The test for demonstrating prima facie family status discrimination has received a great deal of attention over the last few years. It was initially thought that the family status test set out in Johnstone1 (the “Johnstone test”) would provide some consistency and certainty in this area of law, particularly because the Ontario Superior Court relied on the Johnstone test in its decision in Partridge2, which was later affirmed by the Ontario Court of Appeal. However, the Human Rights Tribunal of Ontario, in its recent decision in Misetich v Value Village Stores Inc.3 ("Misetich"), casts doubt on the reliability of the Johnstone test. Indeed, the Tribunal criticizes the fact that a separate test for family status discrimination exists at all.

Case background: modified duties present eldercare problem for employee

Tonka Misetich had been employed with Value Village since 2006. In early 2013, Ms. Misetich developed a repetitive strain injury to her left hand and arm and required modified duties. The employer provided Ms. Misetich temporary, modified duties, which involved a more varied schedule. Ms. Misetich refused to accept the modified duties and wrote to the employer stating that the variable hours would be a hardship for her as she was responsible for preparing evening meals for her elderly mother.

Value Village sent a letter to Ms. Misetich regarding her failure to provide either (a) medical evidence for her ongoing absence from work; or (b) medical evidence to support her request for family status accommodation. Specifically, Value Village requested evidence that:

  1. Ms. Misetich is the primary caregiver for the parent requiring eldercare;

  2. the parent requiring eldercare is unable to safely perform the duties in question;

  3. there is no one other than Ms. Misetich who is able to provide the eldercare in question; and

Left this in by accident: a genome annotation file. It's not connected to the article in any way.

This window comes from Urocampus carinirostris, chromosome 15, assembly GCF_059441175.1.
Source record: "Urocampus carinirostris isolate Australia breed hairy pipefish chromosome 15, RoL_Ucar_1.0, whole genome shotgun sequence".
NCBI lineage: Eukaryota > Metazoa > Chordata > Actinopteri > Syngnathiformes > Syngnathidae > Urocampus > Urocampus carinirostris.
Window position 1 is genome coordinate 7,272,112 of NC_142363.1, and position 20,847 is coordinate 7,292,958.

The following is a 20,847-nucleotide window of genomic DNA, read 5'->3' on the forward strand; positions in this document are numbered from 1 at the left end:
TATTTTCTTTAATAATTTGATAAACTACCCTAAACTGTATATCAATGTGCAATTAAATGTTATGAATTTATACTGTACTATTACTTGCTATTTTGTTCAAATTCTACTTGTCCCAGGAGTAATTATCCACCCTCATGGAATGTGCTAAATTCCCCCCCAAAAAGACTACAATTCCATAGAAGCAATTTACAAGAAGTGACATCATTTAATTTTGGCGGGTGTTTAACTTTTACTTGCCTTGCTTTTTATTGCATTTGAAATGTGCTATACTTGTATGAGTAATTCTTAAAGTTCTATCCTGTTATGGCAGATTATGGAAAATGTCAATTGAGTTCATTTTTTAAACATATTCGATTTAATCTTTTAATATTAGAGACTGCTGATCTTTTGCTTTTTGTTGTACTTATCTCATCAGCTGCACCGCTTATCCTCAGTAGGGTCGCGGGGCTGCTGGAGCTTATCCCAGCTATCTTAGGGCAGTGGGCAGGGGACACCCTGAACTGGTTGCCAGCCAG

4. Ms. Misetich took all reasonable steps to self-accommodate and/or resolve the conflict created by the parent requiring eldercare.

Further correspondence between Ms. Misetich and Value Village followed, but Ms. Misetich failed to provide any of the requested documentation or evidence.

Twice more Value Village wrote to Ms. Misetich and again asked for documentation in support of her request for family status accommodation. Eventually, Ms. Misetich was advised that a failure to provide acceptable evidence would result in the termination of her employment due to job abandonment. On October 1, 2013, Ms. Misetich’s employment was terminated.

The Tribunal’s critique of the Johnstone test

In Misetich, the Tribunal first turns to determining the appropriate test for establishing family status discrimination. A long line of family status discrimination cases has culminated in Johnstone, the Federal Court of Appeal case where the ground of family status under the Canadian Human Rights Act is considered.

In order to establish prima facie family status discrimination under the Johnstone test, a claimant must demonstrate that:

  1. the child is under his or her care and supervision;

  2. the childcare obligation at issue engages the individual’s legal responsibility for that child, as opposed to personal choice;

  3. the individual has made reasonable efforts to meet those childcare obligations through reasonable alternative solutions, and that no such alternative solution is reasonably accessible; and

  4. the impugned workplace rule interferes in a manner that is more than trivial or insubstantial with the fulfillment of the childcare obligation.

In Misetich, the Tribunal recognizes that not every negative impact on a family obligation will constitute discrimination; however, it disagrees that a distinct test for establishing family status discrimination is the solution. Rather, the Tribunal identifies the following concerns with having a separate family status test: